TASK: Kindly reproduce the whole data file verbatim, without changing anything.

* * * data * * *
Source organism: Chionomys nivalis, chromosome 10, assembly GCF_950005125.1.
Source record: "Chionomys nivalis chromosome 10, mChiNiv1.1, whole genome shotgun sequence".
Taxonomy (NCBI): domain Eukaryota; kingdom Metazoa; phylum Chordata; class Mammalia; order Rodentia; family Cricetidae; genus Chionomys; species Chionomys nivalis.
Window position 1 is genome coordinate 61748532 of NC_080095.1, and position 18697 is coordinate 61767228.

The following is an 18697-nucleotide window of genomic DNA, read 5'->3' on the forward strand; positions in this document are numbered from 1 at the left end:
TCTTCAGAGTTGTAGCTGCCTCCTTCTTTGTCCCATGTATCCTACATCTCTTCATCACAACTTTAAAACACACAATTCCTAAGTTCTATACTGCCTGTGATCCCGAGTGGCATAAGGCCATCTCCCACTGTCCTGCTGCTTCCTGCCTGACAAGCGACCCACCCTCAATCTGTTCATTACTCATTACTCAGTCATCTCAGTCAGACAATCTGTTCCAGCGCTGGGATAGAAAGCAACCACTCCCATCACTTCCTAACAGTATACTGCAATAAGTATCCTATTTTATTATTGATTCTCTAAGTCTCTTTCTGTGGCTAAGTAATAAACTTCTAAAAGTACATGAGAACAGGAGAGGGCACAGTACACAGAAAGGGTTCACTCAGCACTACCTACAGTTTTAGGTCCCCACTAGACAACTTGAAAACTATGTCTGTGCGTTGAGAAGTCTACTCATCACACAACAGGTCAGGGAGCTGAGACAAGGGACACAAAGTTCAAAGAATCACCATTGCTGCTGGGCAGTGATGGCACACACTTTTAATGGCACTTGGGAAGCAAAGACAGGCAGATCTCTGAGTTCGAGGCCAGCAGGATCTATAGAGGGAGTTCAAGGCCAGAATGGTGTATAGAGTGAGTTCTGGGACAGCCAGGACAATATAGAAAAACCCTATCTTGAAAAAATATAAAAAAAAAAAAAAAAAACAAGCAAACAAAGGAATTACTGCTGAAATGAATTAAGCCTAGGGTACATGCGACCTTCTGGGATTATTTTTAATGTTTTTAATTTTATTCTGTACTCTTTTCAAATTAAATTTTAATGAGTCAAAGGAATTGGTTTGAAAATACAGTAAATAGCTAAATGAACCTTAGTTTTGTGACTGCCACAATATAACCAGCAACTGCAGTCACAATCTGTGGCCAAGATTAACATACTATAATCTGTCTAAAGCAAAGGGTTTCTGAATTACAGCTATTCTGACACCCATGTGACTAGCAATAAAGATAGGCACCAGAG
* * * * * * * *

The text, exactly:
Source organism: Chionomys nivalis, chromosome 10, assembly GCF_950005125.1.
Source record: "Chionomys nivalis chromosome 10, mChiNiv1.1, whole genome shotgun sequence".
Taxonomy (NCBI): domain Eukaryota; kingdom Metazoa; phylum Chordata; class Mammalia; order Rodentia; family Cricetidae; genus Chionomys; species Chionomys nivalis.
Window position 1 is genome coordinate 61748532 of NC_080095.1, and position 18697 is coordinate 61767228.

The following is an 18697-nucleotide window of genomic DNA, read 5'->3' on the forward strand; positions in this document are numbered from 1 at the left end:
TCTTCAGAGTTGTAGCTGCCTCCTTCTTTGTCCCATGTATCCTACATCTCTTCATCACAACTTTAAAACACACAATTCCTAAGTTCTATACTGCCTGTGATCCCGAGTGGCATAAGGCCATCTCCCACTGTCCTGCTGCTTCCTGCCTGACAAGCGACCCACCCTCAATCTGTTCATTACTCATTACTCAGTCATCTCAGTCAGACAATCTGTTCCAGCGCTGGGATAGAAAGCAACCACTCCCATCACTTCCTAACAGTATACTGCAATAAGTATCCTATTTTATTATTGATTCTCTAAGTCTCTTTCTGTGGCTAAGTAATAAACTTCTAAAAGTACATGAGAACAGGAGAGGGCACAGTACACAGAAAGGGTTCACTCAGCACTACCTACAGTTTTAGGTCCCCACTAGACAACTTGAAAACTATGTCTGTGCGTTGAGAAGTCTACTCATCACACAACAGGTCAGGGAGCTGAGACAAGGGACACAAAGTTCAAAGAATCACCATTGCTGCTGGGCAGTGATGGCACACACTTTTAATGGCACTTGGGAAGCAAAGACAGGCAGATCTCTGAGTTCGAGGCCAGCAGGATCTATAGAGGGAGTTCAAGGCCAGAATGGTGTATAGAGTGAGTTCTGGGACAGCCAGGACAATATAGAAAAACCCTATCTTGAAAAAATATAAAAAAAAAAAAAAAAAACAAGCAAACAAAGGAATTACTGCTGAAATGAATTAAGCCTAGGGTACATGCGACCTTCTGGGATTATTTTTAATGTTTTTAATTTTATTCTGTACTCTTTTCAAATTAAATTTTAATGAGTCAAAGGAATTGGTTTGAAAATACAGTAAATAGCTAAATGAACCTTAGTTTTGTGACTGCCACAATATAACCAGCAACTGCAGTCACAATCTGTGGCCAAGATTAACATACTATAATCTGTCTAAAGCAAAGGGTTTCTGAATTACAGCTATTCTGACACCCATGTGACTAGCAATAAAGATAGGCACCAGAG